Pacific Steel of Berkeley, California is apparently the 3rd largest steel foundry in the United States. Pacific Steel’s unionized employees are currently on strike and the company must be losing a fortune each day.
I have mixed feelings about this company. My company Silveroffice, Inc., the makers of gOffice, in 2005 used to be housed on 10th Street in Berkeley, about 8 blocks from Pacific Steel. Our tenancy at that location lasted just a couple of weeks because one of our employees got sick and started to miss work due, he claimed, to the noxious and poisonous fumes emitted daily by Pacific Steel.
The smell resembled a pot with a plastic handle left empty on a burning stove.
I smelled this smell as we were moving in, but didn’t think it was an ongoing condition. But after a few days, a neighbor dropped in to introduce herself and left us with a flyer advising the cause of the odor was Pacific Steel. I attended public meetings organized by the neighbors, and learned the plant emitted all sorts of carcinogens.
The plant moved into Berkeley in 1934. Apparently, back then, there were no homes, schools or offices anywhere near the plant. That was smart thinking, as I don’t see how a foundry can be odor free, given what they do inside, which is pour molten steel into molds to make truck and other parts. Even soldering an electrical connection on my desk makes a nasty smell, and I’m only melting a tiny amount of metal.
I think that Berkeley itself may be the party to blame here. They should have never allowed houses and nursery schools to be built walking distance to this huge factory, which fills more than a city block of land. Berkeley should have paid Pacific Steel to relocate if needed before they let a nursery school be opened across the street.
I suspect that Berkeley collects a LOT of tax revenue from Pacific Steel and ‘needs’ them to pay the bills. But I bet it can be shown people die earlier if they live for a long time near this plant. The current leadership of Berkeley didn’t cause the current mess, I’m sure, and from what I know, the leaders of Berkeley are kind and conscientious leaders. I’ve met Tom Bates, Berkeley’s mayor, and I’ve heard him speak. I was impressed with what I heard, but of course, he was not speaking about Pacific Steel.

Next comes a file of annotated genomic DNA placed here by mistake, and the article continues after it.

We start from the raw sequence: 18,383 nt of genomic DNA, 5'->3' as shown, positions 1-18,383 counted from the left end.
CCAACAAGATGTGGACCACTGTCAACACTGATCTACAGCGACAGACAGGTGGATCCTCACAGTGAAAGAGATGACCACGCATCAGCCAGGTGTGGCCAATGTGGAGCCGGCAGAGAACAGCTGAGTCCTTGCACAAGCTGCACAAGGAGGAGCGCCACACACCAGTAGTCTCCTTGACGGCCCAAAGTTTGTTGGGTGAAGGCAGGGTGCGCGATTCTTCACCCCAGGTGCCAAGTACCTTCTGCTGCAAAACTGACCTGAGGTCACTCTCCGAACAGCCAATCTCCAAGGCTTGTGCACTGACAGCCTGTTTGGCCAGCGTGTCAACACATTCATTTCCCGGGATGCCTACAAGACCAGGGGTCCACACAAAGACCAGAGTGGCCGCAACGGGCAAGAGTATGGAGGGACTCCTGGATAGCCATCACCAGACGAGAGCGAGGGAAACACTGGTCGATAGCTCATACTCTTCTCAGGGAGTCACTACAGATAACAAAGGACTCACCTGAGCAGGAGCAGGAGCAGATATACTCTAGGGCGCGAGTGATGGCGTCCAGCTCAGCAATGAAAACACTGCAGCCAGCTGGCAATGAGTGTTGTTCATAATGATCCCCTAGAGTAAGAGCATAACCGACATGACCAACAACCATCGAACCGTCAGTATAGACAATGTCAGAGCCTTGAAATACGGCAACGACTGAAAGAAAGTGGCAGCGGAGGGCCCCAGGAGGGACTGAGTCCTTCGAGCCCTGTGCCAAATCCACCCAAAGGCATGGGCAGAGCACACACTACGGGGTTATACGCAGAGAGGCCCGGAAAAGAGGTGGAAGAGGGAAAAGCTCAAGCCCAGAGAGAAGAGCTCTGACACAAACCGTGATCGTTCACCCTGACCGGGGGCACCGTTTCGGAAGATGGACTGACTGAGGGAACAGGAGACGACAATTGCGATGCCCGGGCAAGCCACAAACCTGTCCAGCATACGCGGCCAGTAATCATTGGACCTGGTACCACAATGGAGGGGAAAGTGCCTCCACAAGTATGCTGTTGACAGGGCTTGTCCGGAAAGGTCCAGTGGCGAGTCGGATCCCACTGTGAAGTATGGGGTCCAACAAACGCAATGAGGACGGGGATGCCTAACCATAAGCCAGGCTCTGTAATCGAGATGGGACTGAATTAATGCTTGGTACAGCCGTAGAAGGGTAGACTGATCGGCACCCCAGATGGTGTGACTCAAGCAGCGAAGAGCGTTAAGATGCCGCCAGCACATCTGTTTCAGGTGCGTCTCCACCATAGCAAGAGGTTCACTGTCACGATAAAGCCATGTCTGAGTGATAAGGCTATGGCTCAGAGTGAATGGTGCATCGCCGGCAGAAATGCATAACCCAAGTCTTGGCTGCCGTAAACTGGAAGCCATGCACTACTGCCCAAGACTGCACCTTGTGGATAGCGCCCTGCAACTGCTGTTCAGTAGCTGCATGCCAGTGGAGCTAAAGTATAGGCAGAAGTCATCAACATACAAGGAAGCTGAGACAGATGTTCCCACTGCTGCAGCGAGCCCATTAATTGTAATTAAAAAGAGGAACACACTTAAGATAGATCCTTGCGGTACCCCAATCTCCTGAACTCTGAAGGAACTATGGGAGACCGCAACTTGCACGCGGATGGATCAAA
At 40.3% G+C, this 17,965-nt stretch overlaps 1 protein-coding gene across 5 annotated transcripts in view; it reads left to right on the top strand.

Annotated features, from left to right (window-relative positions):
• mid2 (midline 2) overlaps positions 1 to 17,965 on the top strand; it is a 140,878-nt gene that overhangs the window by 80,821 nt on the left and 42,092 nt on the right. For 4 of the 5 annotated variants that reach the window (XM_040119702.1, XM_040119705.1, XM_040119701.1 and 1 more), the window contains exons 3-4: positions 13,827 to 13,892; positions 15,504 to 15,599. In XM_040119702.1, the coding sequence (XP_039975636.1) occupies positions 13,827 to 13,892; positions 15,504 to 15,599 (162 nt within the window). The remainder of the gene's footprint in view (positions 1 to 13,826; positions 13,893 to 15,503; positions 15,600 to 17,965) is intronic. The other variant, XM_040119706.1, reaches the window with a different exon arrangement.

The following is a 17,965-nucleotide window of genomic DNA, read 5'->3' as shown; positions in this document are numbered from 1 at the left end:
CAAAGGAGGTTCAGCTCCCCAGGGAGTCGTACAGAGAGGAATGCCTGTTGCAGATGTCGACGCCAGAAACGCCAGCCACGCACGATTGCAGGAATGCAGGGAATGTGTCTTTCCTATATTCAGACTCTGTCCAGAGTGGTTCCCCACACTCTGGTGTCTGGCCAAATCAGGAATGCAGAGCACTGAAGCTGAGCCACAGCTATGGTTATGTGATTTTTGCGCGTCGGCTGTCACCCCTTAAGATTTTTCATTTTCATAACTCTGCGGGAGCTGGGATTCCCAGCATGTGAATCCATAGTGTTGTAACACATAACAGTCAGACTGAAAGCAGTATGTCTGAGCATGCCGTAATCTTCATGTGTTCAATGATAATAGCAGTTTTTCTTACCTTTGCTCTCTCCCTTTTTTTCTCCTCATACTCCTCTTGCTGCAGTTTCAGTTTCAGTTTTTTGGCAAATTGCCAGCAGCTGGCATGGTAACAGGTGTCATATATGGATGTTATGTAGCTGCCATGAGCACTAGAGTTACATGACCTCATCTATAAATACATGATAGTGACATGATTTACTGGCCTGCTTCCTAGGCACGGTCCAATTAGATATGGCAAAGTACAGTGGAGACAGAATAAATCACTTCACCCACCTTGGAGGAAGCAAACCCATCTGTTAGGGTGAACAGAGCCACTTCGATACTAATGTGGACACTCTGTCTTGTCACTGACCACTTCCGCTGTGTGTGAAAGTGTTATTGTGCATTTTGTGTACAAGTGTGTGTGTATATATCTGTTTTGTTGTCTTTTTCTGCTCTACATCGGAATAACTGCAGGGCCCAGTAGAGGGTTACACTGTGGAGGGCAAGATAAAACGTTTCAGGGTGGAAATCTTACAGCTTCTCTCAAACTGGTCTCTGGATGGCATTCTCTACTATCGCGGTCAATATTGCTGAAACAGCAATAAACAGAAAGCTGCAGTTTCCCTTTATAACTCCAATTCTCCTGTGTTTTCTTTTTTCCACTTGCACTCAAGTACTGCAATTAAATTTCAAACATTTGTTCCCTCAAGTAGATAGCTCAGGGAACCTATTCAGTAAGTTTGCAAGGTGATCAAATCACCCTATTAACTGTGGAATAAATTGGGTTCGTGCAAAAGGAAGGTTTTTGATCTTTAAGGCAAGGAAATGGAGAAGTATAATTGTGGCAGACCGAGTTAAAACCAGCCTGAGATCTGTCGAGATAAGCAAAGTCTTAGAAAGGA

Within days of discovering the health threat, I moved my company out of the vicinity of Pacific Steel. We moved back to our Berkeley Entrepreneurship Laboratory space for a few weeks to give me time to find new office space, which I did. We moved to downtown San Francisco into the Mills Building at 220 Montgomery Street in early 2006.
According to the article I link to here, Pacific Steel is losing money and thus it has asked its employees to pay for their health care insurance coverage. My guess is this coverage costs a fortune, because the air must really stink inside these ancient factory walls. The article says some of these employees have been working there for 30 years! The health consequences must be horrific, though I am just guessing, and perhaps there are air scrubbers inside that make the air as fresh as crisp ocean air. Has anyone reading this been on the factory floor while the plant is in operation? If so, please leave a comment telling us what the air smells like.